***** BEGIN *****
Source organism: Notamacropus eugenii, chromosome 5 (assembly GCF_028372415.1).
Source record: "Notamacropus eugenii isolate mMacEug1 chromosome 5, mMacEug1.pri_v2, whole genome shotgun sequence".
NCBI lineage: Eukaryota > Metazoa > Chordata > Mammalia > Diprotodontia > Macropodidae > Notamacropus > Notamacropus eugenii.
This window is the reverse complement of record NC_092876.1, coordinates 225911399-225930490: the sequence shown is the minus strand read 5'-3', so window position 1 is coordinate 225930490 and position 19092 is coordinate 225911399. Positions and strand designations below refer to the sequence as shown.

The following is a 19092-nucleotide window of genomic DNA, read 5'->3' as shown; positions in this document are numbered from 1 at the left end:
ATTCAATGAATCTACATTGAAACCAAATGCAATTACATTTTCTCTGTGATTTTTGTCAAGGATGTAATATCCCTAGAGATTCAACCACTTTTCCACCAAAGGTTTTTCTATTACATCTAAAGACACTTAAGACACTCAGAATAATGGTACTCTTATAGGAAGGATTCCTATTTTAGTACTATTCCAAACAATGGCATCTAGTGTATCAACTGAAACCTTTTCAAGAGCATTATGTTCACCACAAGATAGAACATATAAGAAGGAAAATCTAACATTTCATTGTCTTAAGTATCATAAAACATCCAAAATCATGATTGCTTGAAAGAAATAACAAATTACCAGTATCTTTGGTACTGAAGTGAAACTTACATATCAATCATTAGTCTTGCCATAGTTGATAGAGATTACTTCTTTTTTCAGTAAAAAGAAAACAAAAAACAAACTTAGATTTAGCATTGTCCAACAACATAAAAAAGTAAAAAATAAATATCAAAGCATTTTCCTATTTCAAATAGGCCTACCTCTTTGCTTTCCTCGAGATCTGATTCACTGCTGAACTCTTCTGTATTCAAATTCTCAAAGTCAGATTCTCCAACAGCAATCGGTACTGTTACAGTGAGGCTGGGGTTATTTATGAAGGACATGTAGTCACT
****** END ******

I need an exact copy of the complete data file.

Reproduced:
Source organism: Notamacropus eugenii, chromosome 5 (assembly GCF_028372415.1).
Source record: "Notamacropus eugenii isolate mMacEug1 chromosome 5, mMacEug1.pri_v2, whole genome shotgun sequence".
NCBI lineage: Eukaryota > Metazoa > Chordata > Mammalia > Diprotodontia > Macropodidae > Notamacropus > Notamacropus eugenii.
This window is the reverse complement of record NC_092876.1, coordinates 225911399-225930490: the sequence shown is the minus strand read 5'-3', so window position 1 is coordinate 225930490 and position 19092 is coordinate 225911399. Positions and strand designations below refer to the sequence as shown.

The following is a 19092-nucleotide window of genomic DNA, read 5'->3' as shown; positions in this document are numbered from 1 at the left end:
ATTCAATGAATCTACATTGAAACCAAATGCAATTACATTTTCTCTGTGATTTTTGTCAAGGATGTAATATCCCTAGAGATTCAACCACTTTTCCACCAAAGGTTTTTCTATTACATCTAAAGACACTTAAGACACTCAGAATAATGGTACTCTTATAGGAAGGATTCCTATTTTAGTACTATTCCAAACAATGGCATCTAGTGTATCAACTGAAACCTTTTCAAGAGCATTATGTTCACCACAAGATAGAACATATAAGAAGGAAAATCTAACATTTCATTGTCTTAAGTATCATAAAACATCCAAAATCATGATTGCTTGAAAGAAATAACAAATTACCAGTATCTTTGGTACTGAAGTGAAACTTACATATCAATCATTAGTCTTGCCATAGTTGATAGAGATTACTTCTTTTTTCAGTAAAAAGAAAACAAAAAACAAACTTAGATTTAGCATTGTCCAACAACATAAAAAAGTAAAAAATAAATATCAAAGCATTTTCCTATTTCAAATAGGCCTACCTCTTTGCTTTCCTCGAGATCTGATTCACTGCTGAACTCTTCTGTATTCAAATTCTCAAAGTCAGATTCTCCAACAGCAATCGGTACTGTTACAGTGAGGCTGGGGTTATTTATGAAGGACATGTAGTCACT